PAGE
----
|Sprouting magnifies the nutritional value of the seed. It boosts the B-vitamin content, triples the amount of vitamin A and increases vitamin C by a factor of 5 to 6 times. Starches are converted to simple sugars, making sprouts very easily digestible. You can have them fresh all year round, even when fresh vegetables are hard to find. It's easier than planting a garden outside and they're ready much quicker. You can even grow them when the ground outside is frozen solid. And the best part is that you can grow the freshest, tastiest sprouts right in the comfort of your own kitchen. It takes less than 2 minutes a day and they are ready in 3 to 7 days, depending on the variety.
You can sprout seeds, beans, grains and nuts. Some of the most popular varieties are alfalfa, broccoli, Mung beans, lentils, soy, garbanzo beans and peas.
Alfalfa sprouts are what people typically think of when you mention sprouts. They are the ones you commonly see at a salad bar. Rich in phytochemicals, they protect against cancer, heart disease, osteoporosis and fibrocystic breast disease. They stimulate natural killer cell activity, which strengthens the immune system. What's more, they are beneficial in reducing symptoms of PMS and menopause, including hot flashes. Furthermore, they contain high concentrations of antioxidants, the body's defense against the destruction of DNA which is the cause of aging. Alfalfa sprouts are abundant sources of vitamins A, B, C, E and K, the minerals calcium, iron, magnesium, phosphorus, potassium and zinc. Also carotene, chlorophyll, amino acids and trace elements. They contain 35% protein. (We cannot afford to ignore this fact!) One pound of alfalfa seed produces 10-14 pounds of sprouts. Alfalfa is one of the most complete and rich of all foods. In addition to its high content of vitamins and minerals, it is also high in proteins. Furthermore, it also contains every essential amino acid. Its detoxification surpasses most of other food tested. Higher resistance to disease and prevention of exhaustion were also reported in tests. Another study showed that Alfalfa contains eight essential enzymes that are important for food digestion. Being more technical, Alfalfa contains vitamin A, D, E, K, U, C, B1, B2, B6, B12, Niacin, Panthothanic acid, Inocitole, Biotin, and Folic acid. In the mineral range, it contains Phosphorus, Calcium, Potassium, Sodium, Chlorine, Sulfur, Magnesium, Copper, Manganese, Iron, Cobalt, Boron, and Molybdenum. It also contains fiber, Proteins, and trace elements such as Nickel, Lead, Strontium and Palladium. Therefore, it can be safely assumed that with few daily cups of combined Mung Beans and Alfalfa, as a supplement to your food; can make a world of difference. While fresh fruits and vegetables provide enzymes, sprouts are far more concentrated and should be eaten in the summer with every large meal even when you have your own vegetables and fruits. In the winter and spring, when your own vegetable and fruits are not available, sprouts are doubly important. Sprouts should become an integral part of your diet year-round.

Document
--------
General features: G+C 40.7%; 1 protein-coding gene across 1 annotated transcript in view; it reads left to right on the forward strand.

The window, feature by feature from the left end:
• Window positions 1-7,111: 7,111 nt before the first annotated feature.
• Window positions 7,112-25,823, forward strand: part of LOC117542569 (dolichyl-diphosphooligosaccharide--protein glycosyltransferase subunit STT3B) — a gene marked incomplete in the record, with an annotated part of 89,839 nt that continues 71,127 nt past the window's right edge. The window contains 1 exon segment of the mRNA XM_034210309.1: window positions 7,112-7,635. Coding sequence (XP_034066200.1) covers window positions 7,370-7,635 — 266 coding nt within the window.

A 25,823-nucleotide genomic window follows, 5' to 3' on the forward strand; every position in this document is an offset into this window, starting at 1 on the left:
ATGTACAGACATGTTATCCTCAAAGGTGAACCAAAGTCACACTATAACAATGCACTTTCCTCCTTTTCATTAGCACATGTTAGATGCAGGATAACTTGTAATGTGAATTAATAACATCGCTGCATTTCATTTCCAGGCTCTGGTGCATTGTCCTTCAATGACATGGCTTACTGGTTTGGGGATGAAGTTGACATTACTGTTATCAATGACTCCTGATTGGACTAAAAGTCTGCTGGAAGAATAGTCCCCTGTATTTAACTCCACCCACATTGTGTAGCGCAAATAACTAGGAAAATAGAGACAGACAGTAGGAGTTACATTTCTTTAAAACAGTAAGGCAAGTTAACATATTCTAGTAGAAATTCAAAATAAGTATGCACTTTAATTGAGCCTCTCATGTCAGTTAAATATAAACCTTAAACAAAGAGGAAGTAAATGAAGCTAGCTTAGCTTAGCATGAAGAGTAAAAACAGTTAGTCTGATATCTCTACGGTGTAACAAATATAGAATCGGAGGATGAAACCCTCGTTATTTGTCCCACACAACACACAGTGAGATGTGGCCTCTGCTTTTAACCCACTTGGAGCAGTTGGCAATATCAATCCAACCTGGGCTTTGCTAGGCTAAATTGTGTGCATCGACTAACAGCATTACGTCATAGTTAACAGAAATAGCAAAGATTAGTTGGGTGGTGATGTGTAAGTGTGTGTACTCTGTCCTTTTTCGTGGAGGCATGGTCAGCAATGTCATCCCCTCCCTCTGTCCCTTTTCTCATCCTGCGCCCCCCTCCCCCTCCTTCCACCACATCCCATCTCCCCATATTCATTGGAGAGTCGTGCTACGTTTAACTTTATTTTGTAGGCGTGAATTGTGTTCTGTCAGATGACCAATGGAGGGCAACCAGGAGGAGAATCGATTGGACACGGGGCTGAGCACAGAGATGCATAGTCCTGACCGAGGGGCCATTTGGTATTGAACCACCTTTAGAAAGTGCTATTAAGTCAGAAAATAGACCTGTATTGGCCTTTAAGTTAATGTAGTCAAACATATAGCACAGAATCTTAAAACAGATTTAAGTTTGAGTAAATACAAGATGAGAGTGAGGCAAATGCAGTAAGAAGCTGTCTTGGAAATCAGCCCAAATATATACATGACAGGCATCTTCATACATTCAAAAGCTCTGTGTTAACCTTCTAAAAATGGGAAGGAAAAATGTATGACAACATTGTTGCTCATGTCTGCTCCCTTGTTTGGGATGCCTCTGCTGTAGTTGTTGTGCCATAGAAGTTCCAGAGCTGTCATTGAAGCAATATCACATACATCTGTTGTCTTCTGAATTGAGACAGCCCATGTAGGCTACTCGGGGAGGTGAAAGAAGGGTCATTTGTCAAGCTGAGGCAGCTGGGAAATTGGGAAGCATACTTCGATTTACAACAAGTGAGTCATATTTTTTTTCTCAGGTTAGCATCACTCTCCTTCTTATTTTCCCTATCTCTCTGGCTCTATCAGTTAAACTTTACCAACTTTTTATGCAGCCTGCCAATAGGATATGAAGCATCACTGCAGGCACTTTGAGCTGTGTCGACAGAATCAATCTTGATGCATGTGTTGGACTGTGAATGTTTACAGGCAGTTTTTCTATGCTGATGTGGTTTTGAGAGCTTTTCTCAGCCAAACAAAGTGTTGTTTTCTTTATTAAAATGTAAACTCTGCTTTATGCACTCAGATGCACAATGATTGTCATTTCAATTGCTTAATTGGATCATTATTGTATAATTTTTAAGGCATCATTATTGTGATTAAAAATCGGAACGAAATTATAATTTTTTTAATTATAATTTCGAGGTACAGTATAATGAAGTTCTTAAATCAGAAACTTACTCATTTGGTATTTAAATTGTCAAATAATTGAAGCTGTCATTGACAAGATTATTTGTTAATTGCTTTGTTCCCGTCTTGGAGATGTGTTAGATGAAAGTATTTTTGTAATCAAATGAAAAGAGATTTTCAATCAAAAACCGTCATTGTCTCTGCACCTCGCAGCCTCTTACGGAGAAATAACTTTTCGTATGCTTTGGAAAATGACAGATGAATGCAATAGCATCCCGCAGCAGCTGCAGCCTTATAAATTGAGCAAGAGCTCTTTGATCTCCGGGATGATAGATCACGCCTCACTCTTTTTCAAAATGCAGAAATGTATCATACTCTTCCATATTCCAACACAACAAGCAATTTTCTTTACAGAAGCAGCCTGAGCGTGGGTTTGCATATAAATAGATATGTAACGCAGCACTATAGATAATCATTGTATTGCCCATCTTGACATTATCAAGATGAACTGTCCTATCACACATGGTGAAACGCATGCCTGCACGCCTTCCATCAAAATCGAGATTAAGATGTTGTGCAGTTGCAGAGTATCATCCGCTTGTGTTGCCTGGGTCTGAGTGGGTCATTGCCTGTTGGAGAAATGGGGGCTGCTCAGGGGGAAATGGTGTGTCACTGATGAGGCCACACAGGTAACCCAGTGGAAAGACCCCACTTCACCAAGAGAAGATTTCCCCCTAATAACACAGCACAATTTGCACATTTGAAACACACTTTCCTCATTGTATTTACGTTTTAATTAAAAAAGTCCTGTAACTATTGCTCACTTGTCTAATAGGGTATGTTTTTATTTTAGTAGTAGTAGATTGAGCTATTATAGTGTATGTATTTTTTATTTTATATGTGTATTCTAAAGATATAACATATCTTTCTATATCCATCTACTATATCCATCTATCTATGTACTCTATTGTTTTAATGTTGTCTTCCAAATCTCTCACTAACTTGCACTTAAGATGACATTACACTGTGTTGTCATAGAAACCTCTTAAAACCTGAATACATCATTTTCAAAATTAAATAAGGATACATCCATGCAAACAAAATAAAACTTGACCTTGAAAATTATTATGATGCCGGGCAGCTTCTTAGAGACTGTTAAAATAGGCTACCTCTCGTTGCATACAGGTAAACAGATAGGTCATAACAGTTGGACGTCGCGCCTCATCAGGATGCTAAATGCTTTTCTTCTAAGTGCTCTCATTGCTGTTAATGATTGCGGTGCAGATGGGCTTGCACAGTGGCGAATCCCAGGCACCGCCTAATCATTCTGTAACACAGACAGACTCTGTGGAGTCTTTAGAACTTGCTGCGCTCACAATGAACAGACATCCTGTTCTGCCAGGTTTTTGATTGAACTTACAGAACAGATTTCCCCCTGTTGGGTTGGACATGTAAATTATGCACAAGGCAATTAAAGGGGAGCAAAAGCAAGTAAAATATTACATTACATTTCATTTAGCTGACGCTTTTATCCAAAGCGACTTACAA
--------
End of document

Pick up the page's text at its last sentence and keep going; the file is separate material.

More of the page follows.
But you need to make your own sprouts for highest food value. Sprouts are living food. They need to be fresh. Freshly picked from your own sprout garden, they contain the highest level of enzymes and vitamins. If they are immediately refrigerated, the "life force" will stay in the seed as they remain fresh and slowly continue to grow.